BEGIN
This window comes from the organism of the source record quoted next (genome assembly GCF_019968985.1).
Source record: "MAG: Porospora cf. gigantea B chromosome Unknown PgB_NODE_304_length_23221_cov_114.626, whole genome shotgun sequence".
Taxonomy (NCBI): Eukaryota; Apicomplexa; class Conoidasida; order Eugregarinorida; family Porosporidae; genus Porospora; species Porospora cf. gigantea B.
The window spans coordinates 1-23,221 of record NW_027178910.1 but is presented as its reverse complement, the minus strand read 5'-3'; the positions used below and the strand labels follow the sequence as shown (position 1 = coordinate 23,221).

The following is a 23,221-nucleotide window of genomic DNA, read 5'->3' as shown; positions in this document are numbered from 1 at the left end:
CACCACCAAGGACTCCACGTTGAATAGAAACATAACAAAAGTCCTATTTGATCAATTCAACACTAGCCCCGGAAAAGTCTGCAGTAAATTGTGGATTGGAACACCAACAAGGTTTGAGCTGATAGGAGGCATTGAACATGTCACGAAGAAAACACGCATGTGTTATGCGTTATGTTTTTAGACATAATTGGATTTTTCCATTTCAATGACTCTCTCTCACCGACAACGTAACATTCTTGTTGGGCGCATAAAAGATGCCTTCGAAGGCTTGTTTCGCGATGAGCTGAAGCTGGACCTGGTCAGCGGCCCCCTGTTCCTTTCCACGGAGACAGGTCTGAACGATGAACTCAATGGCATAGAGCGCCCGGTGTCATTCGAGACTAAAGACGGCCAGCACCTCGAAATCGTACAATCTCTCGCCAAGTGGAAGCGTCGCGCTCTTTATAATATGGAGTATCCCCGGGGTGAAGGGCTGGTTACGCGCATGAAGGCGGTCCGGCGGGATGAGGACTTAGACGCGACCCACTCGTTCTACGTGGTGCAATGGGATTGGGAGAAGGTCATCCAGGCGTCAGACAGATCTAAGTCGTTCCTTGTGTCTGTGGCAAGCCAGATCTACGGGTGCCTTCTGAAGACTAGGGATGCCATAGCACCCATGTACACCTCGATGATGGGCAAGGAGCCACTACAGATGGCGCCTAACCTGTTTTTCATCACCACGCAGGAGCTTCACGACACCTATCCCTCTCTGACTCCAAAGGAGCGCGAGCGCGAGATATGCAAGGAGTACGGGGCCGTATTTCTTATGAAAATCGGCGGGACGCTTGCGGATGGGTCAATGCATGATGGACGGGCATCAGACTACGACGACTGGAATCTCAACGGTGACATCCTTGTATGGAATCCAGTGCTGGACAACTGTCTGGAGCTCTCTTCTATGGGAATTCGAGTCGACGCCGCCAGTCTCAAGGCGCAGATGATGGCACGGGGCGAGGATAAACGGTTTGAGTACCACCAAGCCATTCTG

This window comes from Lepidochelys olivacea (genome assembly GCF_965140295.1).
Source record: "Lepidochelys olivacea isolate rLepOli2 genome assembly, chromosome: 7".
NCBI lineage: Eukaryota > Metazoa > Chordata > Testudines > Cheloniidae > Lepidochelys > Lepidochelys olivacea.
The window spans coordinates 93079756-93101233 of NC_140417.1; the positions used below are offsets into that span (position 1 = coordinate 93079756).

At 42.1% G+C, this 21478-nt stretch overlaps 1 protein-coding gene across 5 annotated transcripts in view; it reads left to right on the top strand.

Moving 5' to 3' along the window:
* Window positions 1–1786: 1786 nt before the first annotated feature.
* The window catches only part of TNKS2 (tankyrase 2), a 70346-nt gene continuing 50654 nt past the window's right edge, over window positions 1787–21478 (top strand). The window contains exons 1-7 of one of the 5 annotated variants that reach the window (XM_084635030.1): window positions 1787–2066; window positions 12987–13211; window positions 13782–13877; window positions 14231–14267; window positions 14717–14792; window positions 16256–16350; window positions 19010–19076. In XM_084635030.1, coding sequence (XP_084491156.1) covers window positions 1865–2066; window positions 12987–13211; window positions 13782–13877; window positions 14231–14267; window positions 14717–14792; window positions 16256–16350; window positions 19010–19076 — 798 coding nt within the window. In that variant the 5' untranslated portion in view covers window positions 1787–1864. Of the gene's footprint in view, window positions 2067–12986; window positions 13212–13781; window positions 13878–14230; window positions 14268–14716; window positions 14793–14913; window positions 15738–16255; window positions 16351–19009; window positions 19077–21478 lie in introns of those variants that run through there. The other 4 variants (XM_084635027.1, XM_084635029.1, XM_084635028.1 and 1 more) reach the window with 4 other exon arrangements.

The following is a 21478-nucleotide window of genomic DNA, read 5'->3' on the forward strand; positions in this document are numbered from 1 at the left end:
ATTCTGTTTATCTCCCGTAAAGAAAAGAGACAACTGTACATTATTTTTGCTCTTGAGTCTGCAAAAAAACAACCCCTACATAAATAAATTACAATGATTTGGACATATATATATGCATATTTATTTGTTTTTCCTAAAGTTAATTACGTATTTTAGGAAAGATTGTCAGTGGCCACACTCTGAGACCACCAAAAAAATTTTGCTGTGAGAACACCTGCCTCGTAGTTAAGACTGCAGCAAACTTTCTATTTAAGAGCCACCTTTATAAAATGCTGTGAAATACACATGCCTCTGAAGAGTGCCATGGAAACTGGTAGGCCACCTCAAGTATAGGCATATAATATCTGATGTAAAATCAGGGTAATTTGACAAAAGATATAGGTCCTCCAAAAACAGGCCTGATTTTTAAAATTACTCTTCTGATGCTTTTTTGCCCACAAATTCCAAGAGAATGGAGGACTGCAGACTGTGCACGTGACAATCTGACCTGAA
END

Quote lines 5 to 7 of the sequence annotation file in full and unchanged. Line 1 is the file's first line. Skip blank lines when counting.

The following is a 23,221-nucleotide window of genomic DNA, read 5'->3' as shown; positions in this document are numbered from 1 at the left end:
CACCACCAAGGACTCCACGTTGAATAGAAACATAACAAAAGTCCTATTTGATCAATTCAACACTAGCCCCGGAAAAGTCTGCAGTAAATTGTGGATTGGAACACCAACAAGGTTTGAGCTGATAGGAGGCATTGAACATGTCACGAAGAAAACACGCATGTGTTATGCGTTATGTTTTTAGACATAATTGGATTTTTCCATTTCAATGACTCTCTCTCACCGACAACGTAACATTCTTGTTGGGCGCATAAAAGATGCCTTCGAAGGCTTGTTTCGCGATGAGCTGAAGCTGGACCTGGTCAGCGGCCCCCTGTTCCTTTCCACGGAGACAGGTCTGAACGATGAACTCAATGGCATAGAGCGCCCGGTGTCATTCGAGACTAAAGACGGCCAGCACCTCGAAATCGTACAATCTCTCGCCAAGTGGAAGCGTCGCGCTCTTTATAATATGGAGTATCCCCGGGGTGAAGGGCTGGTTACGCGCATGAAGGCGGTCCGGCGGGATGAGGACTTAGACGCGACCCACTCGTTCTACGTGGTGCAATGGGATTGGGAGAAGGTCATCCAGGCGTCAGACAGATCTAAGTCGTTCCTTGTGTCTGTGGCAAGCCAGATCTACGGGTGCCTTCTGAAGACTAGGGATGCCATAGCACCCATGTACACCTCGATGATGGGCAAGGAGCCACTACAGATGGCGCCTAACCTGTTTTTCATCACCACGCAGGAGCTTCACGACACCTATCCCTCTCTGACTCCAAAGGAGCGCGAGCGCGAGATATGCAAGGAGTACGGGGCCGTATTTCTTATGAAAATCGGCGGGACGCTTGCGGATGGGTCAATGCATGATGGACGGGCATCAGACTACGACGACTGGAATCTCAACGGTGACATCCTTGTATGGAATCCAGTGCTGGACAACTGTCTGGAGCTCTCTTCTATGGGAATTCGAGTCGACGCCGCCAGTCTCAAGGCGCAGATGATGGCACGGGGCGAGGATAAACGGTTTGAGTACCACCAAGCCATTCTG

This window comes from Lepidochelys olivacea (genome assembly GCF_965140295.1).